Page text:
Three eccentrocytes from a dog with onion toxicity. A shrunken echinocyte and a fragmented cell are present as well, probably also reflecting oxidant injury.
Eccentrocytes are red cells with a ragged appearing, poorly hemoglobinized fringe of cytoplasm along one side of the cell. Also known as "hemi-ghost" cells and "pseudo-spherocytes", this appearance results from an apposition and adherence of opposing inner surfaces of the cell membrane in this area (which variably excludes hemoglobinized cytoplasm to an "eccentric" location in the cell).
      Eccentrocytes form under conditions of excess oxidant stress to the erythrocytes, which induces crosslinking of membrane proteins. Often, they are seen in association with Heinz bodies, which provide evidence of an oxidant effect on hemoglobin.
      Such cells have been seen in association with sydromes of oxidant injury in dogs, cats, and horses (e.g. onion and red maple leaf toxicity, glucose-6-phosphate dehydrogenase deficiency).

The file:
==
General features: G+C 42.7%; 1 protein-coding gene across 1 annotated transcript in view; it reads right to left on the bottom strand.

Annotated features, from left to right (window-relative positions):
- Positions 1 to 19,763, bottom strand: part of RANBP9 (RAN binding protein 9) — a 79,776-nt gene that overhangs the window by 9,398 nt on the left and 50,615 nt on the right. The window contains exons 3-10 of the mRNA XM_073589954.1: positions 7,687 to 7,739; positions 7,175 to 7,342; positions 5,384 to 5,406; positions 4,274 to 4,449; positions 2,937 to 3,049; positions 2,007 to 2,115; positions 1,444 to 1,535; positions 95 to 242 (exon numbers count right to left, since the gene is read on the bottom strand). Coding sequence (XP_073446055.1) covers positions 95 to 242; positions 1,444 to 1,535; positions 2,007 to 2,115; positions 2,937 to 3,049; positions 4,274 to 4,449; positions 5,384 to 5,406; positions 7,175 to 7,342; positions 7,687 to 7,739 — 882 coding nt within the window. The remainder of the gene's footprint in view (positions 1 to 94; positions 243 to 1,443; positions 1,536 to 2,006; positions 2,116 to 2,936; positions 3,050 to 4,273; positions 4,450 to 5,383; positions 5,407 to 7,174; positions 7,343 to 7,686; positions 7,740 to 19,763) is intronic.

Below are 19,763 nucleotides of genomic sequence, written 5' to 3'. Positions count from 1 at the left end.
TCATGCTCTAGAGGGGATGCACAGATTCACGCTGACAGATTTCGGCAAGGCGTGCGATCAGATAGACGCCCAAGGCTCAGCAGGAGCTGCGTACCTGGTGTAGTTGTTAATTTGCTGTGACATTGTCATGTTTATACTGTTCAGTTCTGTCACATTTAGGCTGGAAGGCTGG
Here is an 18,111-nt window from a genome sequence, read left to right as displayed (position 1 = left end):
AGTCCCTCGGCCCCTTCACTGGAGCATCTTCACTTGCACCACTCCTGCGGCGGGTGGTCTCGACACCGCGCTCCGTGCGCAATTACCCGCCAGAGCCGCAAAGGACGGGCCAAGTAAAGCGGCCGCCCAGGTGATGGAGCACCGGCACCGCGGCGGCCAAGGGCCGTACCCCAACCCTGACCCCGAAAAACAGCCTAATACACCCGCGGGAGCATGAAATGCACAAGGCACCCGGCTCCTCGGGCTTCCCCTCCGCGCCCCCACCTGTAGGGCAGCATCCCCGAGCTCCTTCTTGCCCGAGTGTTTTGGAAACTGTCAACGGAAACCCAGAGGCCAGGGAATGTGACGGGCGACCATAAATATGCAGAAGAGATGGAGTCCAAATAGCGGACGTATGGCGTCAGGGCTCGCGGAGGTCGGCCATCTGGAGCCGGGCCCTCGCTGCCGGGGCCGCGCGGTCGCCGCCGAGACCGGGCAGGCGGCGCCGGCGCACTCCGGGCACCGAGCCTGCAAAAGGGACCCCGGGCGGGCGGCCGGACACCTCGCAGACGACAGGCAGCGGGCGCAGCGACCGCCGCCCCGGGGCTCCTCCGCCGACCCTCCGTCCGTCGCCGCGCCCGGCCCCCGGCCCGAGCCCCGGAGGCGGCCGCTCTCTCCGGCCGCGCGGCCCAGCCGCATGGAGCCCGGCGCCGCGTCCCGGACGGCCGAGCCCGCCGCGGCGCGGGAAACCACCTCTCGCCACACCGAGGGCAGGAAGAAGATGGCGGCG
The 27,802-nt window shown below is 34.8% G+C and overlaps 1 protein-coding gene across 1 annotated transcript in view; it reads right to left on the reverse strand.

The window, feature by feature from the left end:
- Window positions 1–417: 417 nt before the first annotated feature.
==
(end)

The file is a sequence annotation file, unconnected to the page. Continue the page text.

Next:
Scanning EM of a pyknocyte, with a membrane tag

Reproduced with permission from Harvey et al, Vet Pathol, 2003:636.

Eccentrocytes can also be seen in animals with fragmentation anemia, together with keratocytes and schistocytes.
Note that when the thin membrane of the eccentrocyte is removed or ruptures, a small cell which lacks central pallor is formed. These spherocytic cells are termed "pyknocytes" and can be mistaken for spherocytes under light microscopy. Electron microscopy usually reveals the membrane "tags" (whereas spherocytes are uniformly spherical) as shown in the image on the left.